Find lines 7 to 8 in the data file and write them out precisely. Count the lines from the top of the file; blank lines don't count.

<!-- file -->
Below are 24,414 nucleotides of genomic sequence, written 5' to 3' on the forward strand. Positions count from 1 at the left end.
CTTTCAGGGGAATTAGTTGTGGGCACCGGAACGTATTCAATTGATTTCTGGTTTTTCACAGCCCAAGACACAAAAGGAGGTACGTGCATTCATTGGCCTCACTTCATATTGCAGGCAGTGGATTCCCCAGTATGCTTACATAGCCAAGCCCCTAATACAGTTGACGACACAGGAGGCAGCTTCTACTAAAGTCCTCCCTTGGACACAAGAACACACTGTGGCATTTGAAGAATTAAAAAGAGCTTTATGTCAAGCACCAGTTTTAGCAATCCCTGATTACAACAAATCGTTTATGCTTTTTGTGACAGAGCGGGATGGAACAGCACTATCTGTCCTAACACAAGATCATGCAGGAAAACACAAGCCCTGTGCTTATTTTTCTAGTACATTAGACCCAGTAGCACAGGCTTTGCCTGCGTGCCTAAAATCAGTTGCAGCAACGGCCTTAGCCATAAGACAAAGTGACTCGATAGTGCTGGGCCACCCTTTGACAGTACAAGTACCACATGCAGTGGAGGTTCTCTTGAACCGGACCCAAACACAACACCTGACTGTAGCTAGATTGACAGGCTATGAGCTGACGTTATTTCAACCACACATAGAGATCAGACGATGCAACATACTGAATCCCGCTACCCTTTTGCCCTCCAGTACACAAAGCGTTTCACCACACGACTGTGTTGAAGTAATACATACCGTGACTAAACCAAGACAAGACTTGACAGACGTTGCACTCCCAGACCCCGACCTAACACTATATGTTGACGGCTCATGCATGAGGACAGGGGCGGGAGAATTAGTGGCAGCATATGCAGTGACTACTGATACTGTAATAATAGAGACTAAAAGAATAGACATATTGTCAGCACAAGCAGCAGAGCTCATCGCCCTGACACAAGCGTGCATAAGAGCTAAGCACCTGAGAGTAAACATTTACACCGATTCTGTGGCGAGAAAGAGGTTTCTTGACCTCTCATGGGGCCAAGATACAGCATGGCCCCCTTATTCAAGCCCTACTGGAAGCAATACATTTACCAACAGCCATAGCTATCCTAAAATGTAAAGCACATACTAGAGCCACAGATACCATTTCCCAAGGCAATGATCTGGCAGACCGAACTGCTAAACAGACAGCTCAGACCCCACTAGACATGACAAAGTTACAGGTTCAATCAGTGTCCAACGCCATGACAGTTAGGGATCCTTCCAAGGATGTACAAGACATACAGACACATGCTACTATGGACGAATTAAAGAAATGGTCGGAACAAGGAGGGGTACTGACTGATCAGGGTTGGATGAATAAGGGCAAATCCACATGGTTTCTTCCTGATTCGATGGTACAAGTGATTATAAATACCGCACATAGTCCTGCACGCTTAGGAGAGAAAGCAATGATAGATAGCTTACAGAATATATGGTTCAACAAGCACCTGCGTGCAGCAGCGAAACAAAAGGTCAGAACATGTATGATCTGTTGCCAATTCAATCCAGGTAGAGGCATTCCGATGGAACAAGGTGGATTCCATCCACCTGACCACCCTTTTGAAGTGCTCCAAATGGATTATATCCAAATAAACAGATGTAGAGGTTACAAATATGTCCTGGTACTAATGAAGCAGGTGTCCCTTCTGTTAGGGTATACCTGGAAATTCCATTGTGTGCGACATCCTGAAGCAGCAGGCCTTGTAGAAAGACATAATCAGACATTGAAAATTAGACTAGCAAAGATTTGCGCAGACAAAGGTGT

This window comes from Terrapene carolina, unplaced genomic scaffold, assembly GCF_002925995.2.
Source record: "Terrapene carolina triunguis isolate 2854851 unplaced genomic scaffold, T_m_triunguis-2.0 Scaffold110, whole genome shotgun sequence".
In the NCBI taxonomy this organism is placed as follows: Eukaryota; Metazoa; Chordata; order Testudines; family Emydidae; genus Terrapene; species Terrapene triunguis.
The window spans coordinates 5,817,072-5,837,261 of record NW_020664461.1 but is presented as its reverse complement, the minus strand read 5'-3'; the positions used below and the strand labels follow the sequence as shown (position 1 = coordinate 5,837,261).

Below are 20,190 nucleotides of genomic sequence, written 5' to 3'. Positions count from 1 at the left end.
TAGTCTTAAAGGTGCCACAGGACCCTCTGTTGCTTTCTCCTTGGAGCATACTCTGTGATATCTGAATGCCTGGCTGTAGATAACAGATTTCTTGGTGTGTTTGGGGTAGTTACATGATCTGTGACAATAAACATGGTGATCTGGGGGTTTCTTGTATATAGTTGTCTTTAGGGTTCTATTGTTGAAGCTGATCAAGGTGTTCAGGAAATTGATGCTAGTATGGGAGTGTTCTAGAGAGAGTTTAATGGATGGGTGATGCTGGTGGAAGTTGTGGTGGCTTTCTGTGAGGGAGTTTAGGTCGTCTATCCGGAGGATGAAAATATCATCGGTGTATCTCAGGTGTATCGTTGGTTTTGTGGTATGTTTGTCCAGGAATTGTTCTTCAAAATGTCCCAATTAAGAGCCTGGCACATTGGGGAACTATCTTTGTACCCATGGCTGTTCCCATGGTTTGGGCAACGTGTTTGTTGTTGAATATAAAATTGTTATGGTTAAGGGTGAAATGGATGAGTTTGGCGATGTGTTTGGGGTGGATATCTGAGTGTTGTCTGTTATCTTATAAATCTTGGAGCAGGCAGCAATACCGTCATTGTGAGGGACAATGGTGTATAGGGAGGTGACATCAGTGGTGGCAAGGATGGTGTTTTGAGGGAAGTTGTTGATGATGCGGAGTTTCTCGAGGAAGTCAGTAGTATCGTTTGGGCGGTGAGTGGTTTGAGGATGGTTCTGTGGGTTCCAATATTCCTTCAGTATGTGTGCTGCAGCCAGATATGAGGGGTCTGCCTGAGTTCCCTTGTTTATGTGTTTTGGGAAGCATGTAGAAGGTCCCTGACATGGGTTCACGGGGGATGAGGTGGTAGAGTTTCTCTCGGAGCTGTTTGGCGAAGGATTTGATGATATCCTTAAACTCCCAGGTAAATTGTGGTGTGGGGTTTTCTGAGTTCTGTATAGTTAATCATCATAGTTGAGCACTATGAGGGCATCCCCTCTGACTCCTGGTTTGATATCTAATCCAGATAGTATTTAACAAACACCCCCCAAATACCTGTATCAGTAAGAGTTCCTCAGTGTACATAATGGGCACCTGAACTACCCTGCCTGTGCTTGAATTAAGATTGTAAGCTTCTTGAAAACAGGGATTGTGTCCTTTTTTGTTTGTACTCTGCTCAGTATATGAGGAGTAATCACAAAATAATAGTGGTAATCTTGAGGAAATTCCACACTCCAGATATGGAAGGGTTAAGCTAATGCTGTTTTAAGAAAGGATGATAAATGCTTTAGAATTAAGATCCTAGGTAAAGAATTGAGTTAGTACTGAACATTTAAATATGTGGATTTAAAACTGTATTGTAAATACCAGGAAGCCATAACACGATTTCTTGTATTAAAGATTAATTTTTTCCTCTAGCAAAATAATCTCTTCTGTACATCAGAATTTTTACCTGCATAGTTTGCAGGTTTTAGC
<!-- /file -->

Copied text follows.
Below are 20,190 nucleotides of genomic sequence, written 5' to 3'. Positions count from 1 at the left end.
TAGTCTTAAAGGTGCCACAGGACCCTCTGTTGCTTTCTCCTTGGAGCATACTCTGTGATATCTGAATGCCTGGCTGTAGATAACAGATTTCTTGGTGTGTTTGGGGTAGTTACATGATCTGTGACAATAAACATGGTGATCTGGGGGTTTCTTGTATATAGTTGTCTTTAGGGTTCTATTGTTGAAGCTGATCAAGGTGTTCAGGAAATTGATGCTAGTATGGGAGTGTTCTAGAGAGAGTTTAATGGATGGGTGATGCTGGTGGAAGTTGTGGTGGCTTTCTGTGAGGGAGTTTAGGTCGTCTATCCGGAGGATGAAAATATCATCGGTGTATCTCAGGTGTATCGTTGGTTTTGTGGTATGTTTGTCCAGGAATTGTTCTTCAAAATGTCCCAATTAAGAGCCTGGCACATTGGGGAACTATCTTTGTACCCATGGCTGTTCCCATGGTTTGGGCAACGTGTTTGTTGTTGAATATAAAATTGTTATGGTTAAGGGTGAAATGGATGAGTTTGGCGATGTGTTTGGGGTGGATATCTGAGTGTTGTCTGTTATCTTATAAATCTTGGAGCAGGCAGCAATACCGTCATTGTGAGGGACAATGGTGTATAGGGAGGTGACATCAGTGGTGGCAAGGATGGTGTTTTGAGGGAAGTTGTTGATGATGCGGAGTTTCTCGAGGAAGTCAGTAGTATCGTTTGGGCGGTGAGTGGTTTGAGGATGGTTCTGTGGGTTCCAATATTCCTTCAGTATGTGTGCTGCAGCCAGATATGAGGGGTCTGCCTGAGTTCCCTTGTTTATGTGTTTTGGGAAGCATGTAGAAGGTCCCTGACATGGGTTCACGGGGGATGAGGTGGTAGAGTTTCTCTCGGAGCTGTTTGGCGAAGGATTTGATGATATCCTTAAACTCCCAGGTAAATTGTGGTGTGGGGTTTTCTGAGTTCTGTATAGTTAATCATCATAGTTGAGCACTATGAGGGCATCCCCTCTGACTCCTGGTTTGATATCTAATCCAGATAGTATTTAACAAACACCCCCCAAATACCTGTATCAGTAAGAGTTCCTCAGTGTACATAATGGGCACCTGAACTACCCTGCCTGTGCTTGAATTAAGATTGTAAGCTTCTTGAAAACAGGGATTGTGTCCTTTTTTGTTTGTACTCTGCTCAGTATATGAGGAGTAATCACAAAATAATAGTGGTAATCTTGAGGAAATTCCACACTCCAGATATGGAAGGGTTAAGCTAATGCTGTTTTAAGAAAGGATGATAAATGCTTTAGAATTAAGATCCTAGGTAAAGAATTGAGTTAGTACTGAACATTTAAATATGTGGATTTAAAACTGTATTGTAAATACCAGGAAGCCATAACACGATTTCTTGTATTAAAGATTAATTTTTTCCTCTAGCAAAATAATCTCTTCTGTACATCAGAATTTTTACCTGCATAGTTTGCAGGTTTTAGC